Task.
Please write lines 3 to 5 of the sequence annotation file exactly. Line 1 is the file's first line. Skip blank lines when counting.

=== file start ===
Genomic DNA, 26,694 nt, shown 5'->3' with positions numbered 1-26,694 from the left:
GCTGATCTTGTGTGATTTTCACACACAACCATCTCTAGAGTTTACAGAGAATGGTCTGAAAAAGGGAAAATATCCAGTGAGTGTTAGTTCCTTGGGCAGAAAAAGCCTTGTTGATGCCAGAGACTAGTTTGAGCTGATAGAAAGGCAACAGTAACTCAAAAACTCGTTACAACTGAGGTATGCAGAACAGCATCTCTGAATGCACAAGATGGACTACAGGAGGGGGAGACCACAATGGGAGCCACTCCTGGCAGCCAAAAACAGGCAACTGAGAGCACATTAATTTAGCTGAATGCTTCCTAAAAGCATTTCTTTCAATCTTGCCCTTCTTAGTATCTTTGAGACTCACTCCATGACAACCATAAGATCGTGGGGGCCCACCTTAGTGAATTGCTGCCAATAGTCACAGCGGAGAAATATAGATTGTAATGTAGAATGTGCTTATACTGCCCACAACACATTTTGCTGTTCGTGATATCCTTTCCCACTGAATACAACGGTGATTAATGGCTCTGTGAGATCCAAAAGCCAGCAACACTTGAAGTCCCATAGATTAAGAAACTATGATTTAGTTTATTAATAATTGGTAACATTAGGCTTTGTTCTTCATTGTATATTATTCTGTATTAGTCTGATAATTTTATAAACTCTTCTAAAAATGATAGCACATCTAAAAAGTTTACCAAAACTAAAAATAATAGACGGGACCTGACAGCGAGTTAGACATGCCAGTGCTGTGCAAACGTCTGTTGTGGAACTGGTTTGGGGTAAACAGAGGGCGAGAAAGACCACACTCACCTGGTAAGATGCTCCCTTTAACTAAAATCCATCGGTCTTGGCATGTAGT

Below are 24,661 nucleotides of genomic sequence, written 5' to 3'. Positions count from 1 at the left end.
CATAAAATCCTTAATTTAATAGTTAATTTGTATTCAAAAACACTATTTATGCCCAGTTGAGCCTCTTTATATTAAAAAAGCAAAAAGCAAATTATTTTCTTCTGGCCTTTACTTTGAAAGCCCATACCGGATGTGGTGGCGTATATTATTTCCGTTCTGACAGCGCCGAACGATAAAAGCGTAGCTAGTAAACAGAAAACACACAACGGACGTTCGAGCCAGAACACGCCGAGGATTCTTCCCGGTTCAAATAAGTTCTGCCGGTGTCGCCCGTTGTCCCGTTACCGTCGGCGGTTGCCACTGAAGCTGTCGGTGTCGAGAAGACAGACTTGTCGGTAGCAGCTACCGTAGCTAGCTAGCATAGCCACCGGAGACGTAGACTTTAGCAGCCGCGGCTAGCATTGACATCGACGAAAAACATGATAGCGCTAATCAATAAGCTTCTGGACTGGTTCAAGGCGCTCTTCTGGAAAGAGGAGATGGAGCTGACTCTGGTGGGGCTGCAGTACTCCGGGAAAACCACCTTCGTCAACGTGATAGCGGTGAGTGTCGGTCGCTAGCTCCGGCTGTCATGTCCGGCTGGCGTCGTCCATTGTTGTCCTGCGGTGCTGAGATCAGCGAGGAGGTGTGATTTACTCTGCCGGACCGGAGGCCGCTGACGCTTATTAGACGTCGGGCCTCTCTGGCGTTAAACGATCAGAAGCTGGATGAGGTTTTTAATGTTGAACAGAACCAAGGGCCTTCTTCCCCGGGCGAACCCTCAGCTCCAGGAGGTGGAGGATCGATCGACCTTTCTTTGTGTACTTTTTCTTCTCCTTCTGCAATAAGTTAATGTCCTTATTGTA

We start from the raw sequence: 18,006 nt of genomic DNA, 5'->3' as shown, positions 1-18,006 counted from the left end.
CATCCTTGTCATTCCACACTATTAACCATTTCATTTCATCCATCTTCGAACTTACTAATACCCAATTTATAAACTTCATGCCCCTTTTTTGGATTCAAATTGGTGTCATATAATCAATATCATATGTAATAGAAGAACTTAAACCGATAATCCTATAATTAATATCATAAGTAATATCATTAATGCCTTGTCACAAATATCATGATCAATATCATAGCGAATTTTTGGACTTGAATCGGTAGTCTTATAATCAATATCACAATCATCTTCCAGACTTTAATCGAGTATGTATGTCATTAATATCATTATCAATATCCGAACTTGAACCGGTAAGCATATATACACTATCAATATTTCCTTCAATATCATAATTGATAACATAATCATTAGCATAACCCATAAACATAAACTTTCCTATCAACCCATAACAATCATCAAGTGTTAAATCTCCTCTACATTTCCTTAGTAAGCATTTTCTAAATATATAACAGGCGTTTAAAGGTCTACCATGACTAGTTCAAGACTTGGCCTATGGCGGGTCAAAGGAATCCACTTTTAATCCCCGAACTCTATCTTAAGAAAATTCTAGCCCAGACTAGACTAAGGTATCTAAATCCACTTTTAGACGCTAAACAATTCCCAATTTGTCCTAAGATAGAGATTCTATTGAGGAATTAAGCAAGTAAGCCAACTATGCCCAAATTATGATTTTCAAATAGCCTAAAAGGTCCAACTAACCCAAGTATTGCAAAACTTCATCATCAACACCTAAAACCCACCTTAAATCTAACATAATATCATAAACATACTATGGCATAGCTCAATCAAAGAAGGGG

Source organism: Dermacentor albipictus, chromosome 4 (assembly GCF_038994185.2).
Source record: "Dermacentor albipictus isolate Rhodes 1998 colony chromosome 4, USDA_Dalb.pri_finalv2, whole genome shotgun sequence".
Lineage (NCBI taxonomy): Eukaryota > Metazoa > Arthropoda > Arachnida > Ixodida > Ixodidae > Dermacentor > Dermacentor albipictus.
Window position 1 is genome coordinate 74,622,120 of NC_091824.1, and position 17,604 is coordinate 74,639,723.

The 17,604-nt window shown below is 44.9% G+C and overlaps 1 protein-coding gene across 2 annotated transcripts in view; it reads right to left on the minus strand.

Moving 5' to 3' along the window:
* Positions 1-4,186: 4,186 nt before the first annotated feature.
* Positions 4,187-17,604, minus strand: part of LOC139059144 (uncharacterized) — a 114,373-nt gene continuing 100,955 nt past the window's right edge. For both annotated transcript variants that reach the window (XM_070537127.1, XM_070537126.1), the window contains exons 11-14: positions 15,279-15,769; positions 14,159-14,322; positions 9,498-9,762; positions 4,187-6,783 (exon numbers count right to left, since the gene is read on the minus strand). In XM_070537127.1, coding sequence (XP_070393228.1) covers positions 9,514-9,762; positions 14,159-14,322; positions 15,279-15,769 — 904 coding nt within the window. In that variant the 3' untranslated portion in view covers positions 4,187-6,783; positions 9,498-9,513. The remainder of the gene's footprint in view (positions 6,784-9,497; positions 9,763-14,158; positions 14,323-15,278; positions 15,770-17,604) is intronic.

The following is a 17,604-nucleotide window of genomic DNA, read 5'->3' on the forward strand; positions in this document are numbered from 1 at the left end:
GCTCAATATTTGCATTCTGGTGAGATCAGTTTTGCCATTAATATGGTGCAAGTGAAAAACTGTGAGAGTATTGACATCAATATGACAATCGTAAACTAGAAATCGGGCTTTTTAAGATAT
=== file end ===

Below are 24,661 nucleotides of genomic sequence, written 5' to 3'. Positions count from 1 at the left end.
CATAAAATCCTTAATTTAATAGTTAATTTGTATTCAAAAACACTATTTATGCCCAGTTGAGCCTCTTTATATTAAAAAAGCAAAAAGCAAATTATTTTCTTCTGGCCTTTACTTTGAAAGCCCATACCGGATGTGGTGGCGTATATTATTTCCGTTCTGACAGCGCCGAACGATAAAAGCGTAGCTAGTAAACAGAAAACACACAACGGACGTTCGAGCCAGAACACGCCGAGGATTCTTCCCGGTTCAAATAAGTTCTGCCGGTGTCGCCCGTTGTCCCGTTACCGTCGGCGGTTGCCACTGAAGCTGTCGGTGTCGAGAAGACAGACTTGTCGGTAGCAGCTACCGTAGCTAGCTAGCATAGCCACCGGAGACGTAGACTTTAGCAGCCGCGGCTAGCATTGACATCGACGAAAAACATGATAGCGCTAATCAATAAGCTTCTGGACTGGTTCAAGGCGCTCTTCTGGAAAGAGGAGATGGAGCTGACTCTGGTGGGGCTGCAGTACTCCGGGAAAACCACCTTCGTCAACGTGATAGCGGTGAGTGTCGGTCGCTAGCTCCGGCTGTCATGTCCGGCTGGCGTCGTCCATTGTTGTCCTGCGGTGCTGAGATCAGCGAGGAGGTGTGATTTACTCTGCCGGACCGGAGGCCGCTGACGCTTATTAGACGTCGGGCCTCTCTGGCGTTAAACGATCAGAAGCTGGATGAGGTTTTTAATGTTGAACAGAACCAAGGGCCTTCTTCCCCGGGCGAACCCTCAGCTCCAGGAGGTGGAGGATCGATCGACCTTTCTTTGTGTACTTTTTCTTCTCCTTCTGCAATAAGTTAATGTCCTTATTGTA

We start from the raw sequence: 18,006 nt of genomic DNA, 5'->3' as shown, positions 1-18,006 counted from the left end.